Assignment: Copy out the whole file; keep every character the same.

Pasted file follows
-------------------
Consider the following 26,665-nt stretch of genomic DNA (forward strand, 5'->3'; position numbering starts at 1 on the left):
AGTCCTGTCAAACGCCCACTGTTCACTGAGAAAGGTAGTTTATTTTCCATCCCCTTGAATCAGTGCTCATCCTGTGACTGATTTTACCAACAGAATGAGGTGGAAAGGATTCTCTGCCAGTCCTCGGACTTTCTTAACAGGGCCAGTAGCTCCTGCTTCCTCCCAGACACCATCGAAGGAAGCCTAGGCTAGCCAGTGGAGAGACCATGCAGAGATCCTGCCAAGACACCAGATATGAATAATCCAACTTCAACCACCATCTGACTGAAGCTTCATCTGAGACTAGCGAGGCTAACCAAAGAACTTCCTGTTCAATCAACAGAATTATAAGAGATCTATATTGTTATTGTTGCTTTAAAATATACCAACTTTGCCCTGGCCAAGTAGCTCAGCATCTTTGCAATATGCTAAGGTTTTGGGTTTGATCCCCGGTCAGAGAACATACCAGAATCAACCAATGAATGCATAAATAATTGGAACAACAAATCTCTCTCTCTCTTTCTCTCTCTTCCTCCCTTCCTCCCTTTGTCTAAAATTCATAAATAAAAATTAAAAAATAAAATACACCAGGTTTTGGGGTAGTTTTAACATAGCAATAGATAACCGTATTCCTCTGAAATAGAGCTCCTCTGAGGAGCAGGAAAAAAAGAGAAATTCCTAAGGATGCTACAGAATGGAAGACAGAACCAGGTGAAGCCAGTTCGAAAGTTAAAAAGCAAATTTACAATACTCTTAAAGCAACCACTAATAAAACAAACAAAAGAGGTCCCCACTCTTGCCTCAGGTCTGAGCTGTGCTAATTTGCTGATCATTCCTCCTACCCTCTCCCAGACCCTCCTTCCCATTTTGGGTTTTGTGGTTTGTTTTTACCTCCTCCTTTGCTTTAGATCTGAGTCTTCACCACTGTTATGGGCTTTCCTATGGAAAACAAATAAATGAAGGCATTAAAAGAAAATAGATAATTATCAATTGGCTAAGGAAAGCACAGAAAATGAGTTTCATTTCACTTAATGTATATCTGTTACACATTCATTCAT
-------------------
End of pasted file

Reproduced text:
Consider the following 26,665-nt stretch of genomic DNA (forward strand, 5'->3'; position numbering starts at 1 on the left):
AGTCCTGTCAAACGCCCACTGTTCACTGAGAAAGGTAGTTTATTTTCCATCCCCTTGAATCAGTGCTCATCCTGTGACTGATTTTACCAACAGAATGAGGTGGAAAGGATTCTCTGCCAGTCCTCGGACTTTCTTAACAGGGCCAGTAGCTCCTGCTTCCTCCCAGACACCATCGAAGGAAGCCTAGGCTAGCCAGTGGAGAGACCATGCAGAGATCCTGCCAAGACACCAGATATGAATAATCCAACTTCAACCACCATCTGACTGAAGCTTCATCTGAGACTAGCGAGGCTAACCAAAGAACTTCCTGTTCAATCAACAGAATTATAAGAGATCTATATTGTTATTGTTGCTTTAAAATATACCAACTTTGCCCTGGCCAAGTAGCTCAGCATCTTTGCAATATGCTAAGGTTTTGGGTTTGATCCCCGGTCAGAGAACATACCAGAATCAACCAATGAATGCATAAATAATTGGAACAACAAATCTCTCTCTCTCTTTCTCTCTCTTCCTCCCTTCCTCCCTTTGTCTAAAATTCATAAATAAAAATTAAAAAATAAAATACACCAGGTTTTGGGGTAGTTTTAACATAGCAATAGATAACCGTATTCCTCTGAAATAGAGCTCCTCTGAGGAGCAGGAAAAAAAGAGAAATTCCTAAGGATGCTACAGAATGGAAGACAGAACCAGGTGAAGCCAGTTCGAAAGTTAAAAAGCAAATTTACAATACTCTTAAAGCAACCACTAATAAAACAAACAAAAGAGGTCCCCACTCTTGCCTCAGGTCTGAGCTGTGCTAATTTGCTGATCATTCCTCCTACCCTCTCCCAGACCCTCCTTCCCATTTTGGGTTTTGTGGTTTGTTTTTACCTCCTCCTTTGCTTTAGATCTGAGTCTTCACCACTGTTATGGGCTTTCCTATGGAAAACAAATAAATGAAGGCATTAAAAGAAAATAGATAATTATCAATTGGCTAAGGAAAGCACAGAAAATGAGTTTCATTTCACTTAATGTATATCTGTTACACATTCATTCAT